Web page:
Who’s Afraid of the Big, Bad Students?

"No white males in here," the students shouted. The place was a hallway in Roslyn High School on Long Island, and the passage was being blocked by a group of rowdy black students. White male students were pushed back and told to "go 'round another way." The blockade was set up again and again but, strangely, school authorities refused to do anything. Columnist Nat Hentoff finally asked a teacher why no disciplinary action was being taken against the students. These students "are disadvantaged," the teacher replied. "Some of them need more attention . . . That's why we don't come down hard on them for blocking that corridor." Hold it right there. We're talking about a flagrant violation of order. By refusing to act, the administration was undermining its own moral authority and creating an atmosphere of social chaos. After all, if the administration won't protect access to a hallway, how can students feel safe anywhere at school? And if teachers refuse to enforce basic rules of conduct, what moral authority do they have to teach anything else? What we are witnessing here is a crisis of authority-adults who are afraid to exert their authority to discipline young people who are stepping out of line. Often with the best of intentions, people grant minority students special leniency because of their deprived background. The situation is even worse on some university campuses. According to an article in Heterodoxy, about a year ago members of a minority student association at the University of Florida barged into a student Senate meeting. They demanded an extra $30,000 in funding from the university. To press the point home, they broke into the student government offices, smashing furniture and fax machines. Their misbehavior paid off handsomely. Though they broke several laws-from vandalism to breaking and entering-the students were granted immunity from arrest. The money they demanded was handed over. What happened next was absolutely predictable: Less than two months later, the students were back demanding twice as much money. One of them brandished a baseball bat and threatened that if the cash was not forthcoming, "somebody has to bleed." The only response by the university president was to say that the threats were protected under the institution's free speech code. What we are witnessing, I repeat, is a crisis of authority. The students of the sixties who denounced all authority as oppressive have become the teachers and administrators of the nineties. And they still haven't figured out that lawful authority, appropriately wielded, is not bad but good-for society and for the individual. Letting any group of students flout social standards sends a profoundly negative message: It tells these kids that no one cares about them enough to make them live up to standards of right and wrong; that it isn't even worth the effort of trying to make them. Kids intuitively understand what the Bible teaches about authority: that it is a way of expressing real love. The authority structures instituted by God-in the family, the church, and civil society-are not tools of oppression. They are a means of teaching us civilized behavior and bringing out the best in us.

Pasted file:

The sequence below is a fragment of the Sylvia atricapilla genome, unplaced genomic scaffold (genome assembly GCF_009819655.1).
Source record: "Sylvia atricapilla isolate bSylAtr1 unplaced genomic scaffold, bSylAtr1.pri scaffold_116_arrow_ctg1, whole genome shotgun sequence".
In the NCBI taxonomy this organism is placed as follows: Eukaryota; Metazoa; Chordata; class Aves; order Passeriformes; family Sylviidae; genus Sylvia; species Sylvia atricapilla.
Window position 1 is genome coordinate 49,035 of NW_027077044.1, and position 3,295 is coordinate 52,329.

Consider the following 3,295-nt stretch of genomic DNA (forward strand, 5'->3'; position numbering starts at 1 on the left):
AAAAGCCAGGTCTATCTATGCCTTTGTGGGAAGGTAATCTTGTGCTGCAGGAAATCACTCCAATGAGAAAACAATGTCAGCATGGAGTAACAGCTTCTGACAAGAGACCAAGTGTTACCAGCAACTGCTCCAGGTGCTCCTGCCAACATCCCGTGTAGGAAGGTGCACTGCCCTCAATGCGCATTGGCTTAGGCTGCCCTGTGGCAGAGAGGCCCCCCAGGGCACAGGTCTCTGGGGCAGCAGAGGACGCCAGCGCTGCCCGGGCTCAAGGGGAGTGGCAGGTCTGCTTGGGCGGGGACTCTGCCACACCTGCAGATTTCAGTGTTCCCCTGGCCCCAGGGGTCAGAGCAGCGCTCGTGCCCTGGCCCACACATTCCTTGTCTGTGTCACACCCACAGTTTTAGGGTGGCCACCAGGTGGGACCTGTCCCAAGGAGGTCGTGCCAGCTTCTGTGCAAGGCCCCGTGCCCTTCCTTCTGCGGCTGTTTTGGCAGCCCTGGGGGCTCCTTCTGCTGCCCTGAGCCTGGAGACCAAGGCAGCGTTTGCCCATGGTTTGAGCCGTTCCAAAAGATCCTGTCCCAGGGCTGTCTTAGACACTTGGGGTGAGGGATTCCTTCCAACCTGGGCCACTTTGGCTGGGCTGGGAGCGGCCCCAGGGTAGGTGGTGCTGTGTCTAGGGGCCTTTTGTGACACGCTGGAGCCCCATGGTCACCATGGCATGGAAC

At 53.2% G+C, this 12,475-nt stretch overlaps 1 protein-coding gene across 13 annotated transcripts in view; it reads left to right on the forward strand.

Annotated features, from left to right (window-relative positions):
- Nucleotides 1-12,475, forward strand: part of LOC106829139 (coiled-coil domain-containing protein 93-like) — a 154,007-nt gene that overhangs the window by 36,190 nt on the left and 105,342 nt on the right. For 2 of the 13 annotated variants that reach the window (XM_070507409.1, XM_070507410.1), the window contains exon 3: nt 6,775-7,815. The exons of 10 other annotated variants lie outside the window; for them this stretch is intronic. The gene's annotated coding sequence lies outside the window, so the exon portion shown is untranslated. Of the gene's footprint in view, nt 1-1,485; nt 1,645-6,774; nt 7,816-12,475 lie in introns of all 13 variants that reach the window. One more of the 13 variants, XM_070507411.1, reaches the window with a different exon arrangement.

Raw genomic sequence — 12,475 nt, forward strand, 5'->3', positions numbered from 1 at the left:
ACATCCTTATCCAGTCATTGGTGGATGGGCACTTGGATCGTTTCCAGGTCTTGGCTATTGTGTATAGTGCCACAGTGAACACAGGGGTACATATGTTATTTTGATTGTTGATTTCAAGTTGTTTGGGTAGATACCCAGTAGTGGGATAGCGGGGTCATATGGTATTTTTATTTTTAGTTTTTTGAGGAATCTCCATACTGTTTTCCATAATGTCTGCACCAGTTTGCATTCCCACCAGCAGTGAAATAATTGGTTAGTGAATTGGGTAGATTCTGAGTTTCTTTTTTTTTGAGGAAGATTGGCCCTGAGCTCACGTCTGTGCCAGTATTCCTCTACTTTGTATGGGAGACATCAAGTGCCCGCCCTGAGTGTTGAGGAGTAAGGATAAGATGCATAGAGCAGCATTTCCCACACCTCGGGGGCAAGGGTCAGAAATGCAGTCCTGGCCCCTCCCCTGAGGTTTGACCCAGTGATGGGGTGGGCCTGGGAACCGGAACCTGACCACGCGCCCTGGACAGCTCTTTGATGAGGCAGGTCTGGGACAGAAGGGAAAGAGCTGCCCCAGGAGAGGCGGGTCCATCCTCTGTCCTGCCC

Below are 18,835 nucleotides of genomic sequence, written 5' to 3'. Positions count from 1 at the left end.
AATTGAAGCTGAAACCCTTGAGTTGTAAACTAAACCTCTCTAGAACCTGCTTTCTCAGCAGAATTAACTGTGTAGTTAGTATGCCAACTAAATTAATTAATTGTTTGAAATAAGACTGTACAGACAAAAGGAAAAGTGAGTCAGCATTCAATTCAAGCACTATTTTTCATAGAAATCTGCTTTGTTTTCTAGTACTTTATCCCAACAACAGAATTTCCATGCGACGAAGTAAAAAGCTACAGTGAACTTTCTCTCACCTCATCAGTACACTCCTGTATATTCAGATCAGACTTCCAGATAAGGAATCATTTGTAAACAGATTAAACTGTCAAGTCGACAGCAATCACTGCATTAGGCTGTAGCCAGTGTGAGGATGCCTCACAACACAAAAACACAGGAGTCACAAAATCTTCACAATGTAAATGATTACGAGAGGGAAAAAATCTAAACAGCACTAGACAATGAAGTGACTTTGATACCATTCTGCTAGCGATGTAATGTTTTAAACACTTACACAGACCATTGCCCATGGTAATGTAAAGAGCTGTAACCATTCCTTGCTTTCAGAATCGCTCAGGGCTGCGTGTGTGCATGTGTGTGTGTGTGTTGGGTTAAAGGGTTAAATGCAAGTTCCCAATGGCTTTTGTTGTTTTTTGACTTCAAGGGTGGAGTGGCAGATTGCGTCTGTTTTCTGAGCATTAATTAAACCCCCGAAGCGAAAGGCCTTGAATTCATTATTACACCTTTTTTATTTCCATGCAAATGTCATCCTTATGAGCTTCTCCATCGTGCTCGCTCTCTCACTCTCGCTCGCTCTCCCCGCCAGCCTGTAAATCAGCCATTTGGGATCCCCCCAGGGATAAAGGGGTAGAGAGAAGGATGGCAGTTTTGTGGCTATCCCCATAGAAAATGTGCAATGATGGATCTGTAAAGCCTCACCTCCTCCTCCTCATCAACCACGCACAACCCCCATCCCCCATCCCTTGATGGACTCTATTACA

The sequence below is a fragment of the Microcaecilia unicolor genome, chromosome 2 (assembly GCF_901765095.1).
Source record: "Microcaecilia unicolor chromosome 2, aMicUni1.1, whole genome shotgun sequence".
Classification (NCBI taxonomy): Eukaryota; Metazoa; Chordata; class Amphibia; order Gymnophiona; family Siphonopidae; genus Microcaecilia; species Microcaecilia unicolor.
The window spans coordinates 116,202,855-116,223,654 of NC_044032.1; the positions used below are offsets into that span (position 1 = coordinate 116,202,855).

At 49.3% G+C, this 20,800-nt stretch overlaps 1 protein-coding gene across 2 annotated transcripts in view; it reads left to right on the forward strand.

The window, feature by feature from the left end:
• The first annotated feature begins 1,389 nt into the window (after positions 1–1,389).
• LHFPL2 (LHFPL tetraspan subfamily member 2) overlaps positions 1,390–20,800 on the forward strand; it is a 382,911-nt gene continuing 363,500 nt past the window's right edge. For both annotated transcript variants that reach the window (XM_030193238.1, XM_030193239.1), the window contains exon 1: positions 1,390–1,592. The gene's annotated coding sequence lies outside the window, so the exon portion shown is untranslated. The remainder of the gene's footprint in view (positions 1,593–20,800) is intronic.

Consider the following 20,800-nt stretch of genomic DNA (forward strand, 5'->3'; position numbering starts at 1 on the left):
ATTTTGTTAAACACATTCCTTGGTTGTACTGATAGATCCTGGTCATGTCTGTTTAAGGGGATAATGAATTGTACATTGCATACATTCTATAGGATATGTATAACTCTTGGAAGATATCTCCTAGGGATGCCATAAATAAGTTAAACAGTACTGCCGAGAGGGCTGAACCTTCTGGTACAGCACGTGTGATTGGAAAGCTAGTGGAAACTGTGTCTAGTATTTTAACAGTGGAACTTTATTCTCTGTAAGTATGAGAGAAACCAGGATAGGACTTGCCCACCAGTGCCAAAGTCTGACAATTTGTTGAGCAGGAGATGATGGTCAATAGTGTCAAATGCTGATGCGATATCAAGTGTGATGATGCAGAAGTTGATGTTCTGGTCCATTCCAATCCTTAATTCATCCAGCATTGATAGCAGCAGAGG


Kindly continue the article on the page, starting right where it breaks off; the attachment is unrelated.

Chuck Colson


  • Facebook Icon in Gold
  • Twitter Icon in Gold
  • LinkedIn Icon in Gold

Sign up for the Daily Commentary